Although the two may not seem connected, there’s a strong correlation between addiction and eating disorders. It’s estimated that around 50 percent of those diagnosed with eating disorders also struggle with addiction to drugs or alcohol. That means these people are five times more likely to be addicted than the general population, making the connection between addiction and eating disorders more than just a coincidence.
Shared Brain Connection
While it’s impossible at this point to say that one of these disorders causes the other, it is important to note that both addiction and eating disorders are impacted by the same neurotransmitters in the same area. Binging and purging, as well as purging alone, work in the brain’s VTA, an area commonly referred to as the limbic or reward system. This complex system releases feel-good chemicals into the body and is where addiction occurs. Since both eating disorders and addiction result in an increase of the neurotransmitter dopamine in the VTA, it may indicate the two are related. Or perhaps if someone is more susceptible to addiction, he or she may be more susceptible to an eating disorder, or vice versa.
It’s also hypothesized that the correlation between the two is associated with problems related to impulse control. For those who binge and purge, or just purge, they’re driven by compulsions to do it, even though they understand the negative consequences. When they’re especially stressed or anxious, it’s almost as though they have to do it, lacking any control to stop it. The same occurs for many drug addicts, with poor impulse control, their use grows exponentially until they’re physically addicted.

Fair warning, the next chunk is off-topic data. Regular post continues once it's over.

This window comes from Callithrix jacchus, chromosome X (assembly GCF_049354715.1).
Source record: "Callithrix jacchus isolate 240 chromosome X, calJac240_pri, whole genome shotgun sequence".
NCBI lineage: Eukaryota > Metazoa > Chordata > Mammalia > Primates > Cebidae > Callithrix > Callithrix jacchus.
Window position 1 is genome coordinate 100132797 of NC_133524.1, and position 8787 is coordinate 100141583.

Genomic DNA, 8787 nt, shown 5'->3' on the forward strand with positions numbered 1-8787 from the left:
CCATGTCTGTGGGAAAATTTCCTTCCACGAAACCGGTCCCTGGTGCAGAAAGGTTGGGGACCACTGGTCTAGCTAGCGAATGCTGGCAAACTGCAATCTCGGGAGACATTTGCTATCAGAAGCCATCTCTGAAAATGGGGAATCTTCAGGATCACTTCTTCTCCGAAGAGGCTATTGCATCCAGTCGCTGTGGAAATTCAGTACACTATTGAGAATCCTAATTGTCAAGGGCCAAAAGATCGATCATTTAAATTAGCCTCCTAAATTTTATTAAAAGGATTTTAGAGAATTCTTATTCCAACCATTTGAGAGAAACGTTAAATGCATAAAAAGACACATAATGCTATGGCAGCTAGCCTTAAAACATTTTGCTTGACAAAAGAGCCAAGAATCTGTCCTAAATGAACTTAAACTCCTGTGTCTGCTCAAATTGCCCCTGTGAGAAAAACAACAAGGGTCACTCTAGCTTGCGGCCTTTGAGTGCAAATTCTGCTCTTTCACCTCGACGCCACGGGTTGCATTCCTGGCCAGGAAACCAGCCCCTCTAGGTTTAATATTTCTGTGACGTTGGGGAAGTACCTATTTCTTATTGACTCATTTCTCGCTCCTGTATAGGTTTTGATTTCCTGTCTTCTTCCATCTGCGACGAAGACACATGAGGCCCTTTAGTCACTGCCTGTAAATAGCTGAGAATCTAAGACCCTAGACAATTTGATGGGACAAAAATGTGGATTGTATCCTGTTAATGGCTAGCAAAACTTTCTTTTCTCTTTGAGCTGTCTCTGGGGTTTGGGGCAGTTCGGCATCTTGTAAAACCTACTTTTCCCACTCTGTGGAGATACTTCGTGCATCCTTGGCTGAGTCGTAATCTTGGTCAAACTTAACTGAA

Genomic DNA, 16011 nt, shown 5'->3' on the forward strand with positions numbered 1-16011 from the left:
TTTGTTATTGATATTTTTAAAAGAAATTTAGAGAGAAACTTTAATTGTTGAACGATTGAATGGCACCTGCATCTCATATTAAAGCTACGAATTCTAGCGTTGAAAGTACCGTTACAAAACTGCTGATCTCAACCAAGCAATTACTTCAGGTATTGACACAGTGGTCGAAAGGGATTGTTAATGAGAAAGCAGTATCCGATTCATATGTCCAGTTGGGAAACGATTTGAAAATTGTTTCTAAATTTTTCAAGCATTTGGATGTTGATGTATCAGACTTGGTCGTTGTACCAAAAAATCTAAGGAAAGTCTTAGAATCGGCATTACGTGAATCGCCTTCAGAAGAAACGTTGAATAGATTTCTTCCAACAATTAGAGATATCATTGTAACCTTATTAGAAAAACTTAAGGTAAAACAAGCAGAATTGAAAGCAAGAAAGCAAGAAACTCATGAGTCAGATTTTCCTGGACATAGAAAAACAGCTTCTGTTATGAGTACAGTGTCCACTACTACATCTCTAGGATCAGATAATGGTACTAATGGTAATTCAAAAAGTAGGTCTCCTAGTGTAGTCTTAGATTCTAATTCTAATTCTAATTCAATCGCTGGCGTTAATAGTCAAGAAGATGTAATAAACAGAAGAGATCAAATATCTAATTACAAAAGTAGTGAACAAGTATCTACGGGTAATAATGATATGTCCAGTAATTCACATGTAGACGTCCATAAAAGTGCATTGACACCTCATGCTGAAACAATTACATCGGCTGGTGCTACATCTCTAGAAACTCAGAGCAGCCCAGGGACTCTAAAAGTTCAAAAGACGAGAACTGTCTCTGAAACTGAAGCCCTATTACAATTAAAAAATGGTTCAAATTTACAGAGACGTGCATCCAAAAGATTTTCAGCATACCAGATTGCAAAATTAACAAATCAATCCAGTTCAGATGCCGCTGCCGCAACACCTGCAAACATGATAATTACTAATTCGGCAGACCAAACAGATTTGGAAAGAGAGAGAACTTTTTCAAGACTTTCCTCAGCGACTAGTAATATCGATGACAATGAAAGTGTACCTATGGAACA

Limited Coping Skills
Perhaps another reason for the connection between addiction and eating disorders is a lack of appropriate coping skills. For those with anorexia nervosa, bulimia nervosa, or binge eating, drugs may have been used to help suppress the appetite or deal with the side effects of the eating disorder. Already prone to compulsive behaviors, drug use soon becomes habitual.
Like addicts, many people with eating disorders binge or purge to take some sort of control over their lives. Whether it is a way to forget past abuses, low self-esteem, or just to escape the present, the root causes of the two can be similar.
For a person with both an eating disorder and an addiction, an integrated treatment approach is necessary. When this doesn’t occur, the disorders tend to work against each other; when there’s no drug use, the eating disorder flares out of control. Once the eating disorder is stabilized, a drug binge occurs and the addiction spirals downward. To stop this process, the two must be addressed together. If considering inpatient drug and alcohol treatment, ensure the facility is able to monitor those with eating disorders, as best practice is to have specific protocols available and already in place.
Do You Need Integrated Treatment?
If you’re in need of a dual diagnosis facility that capable of handling addiction and an eating disorder, we can help. Call 800-654-0987 today to learn more about your treatment options and continue your journey towards recovery.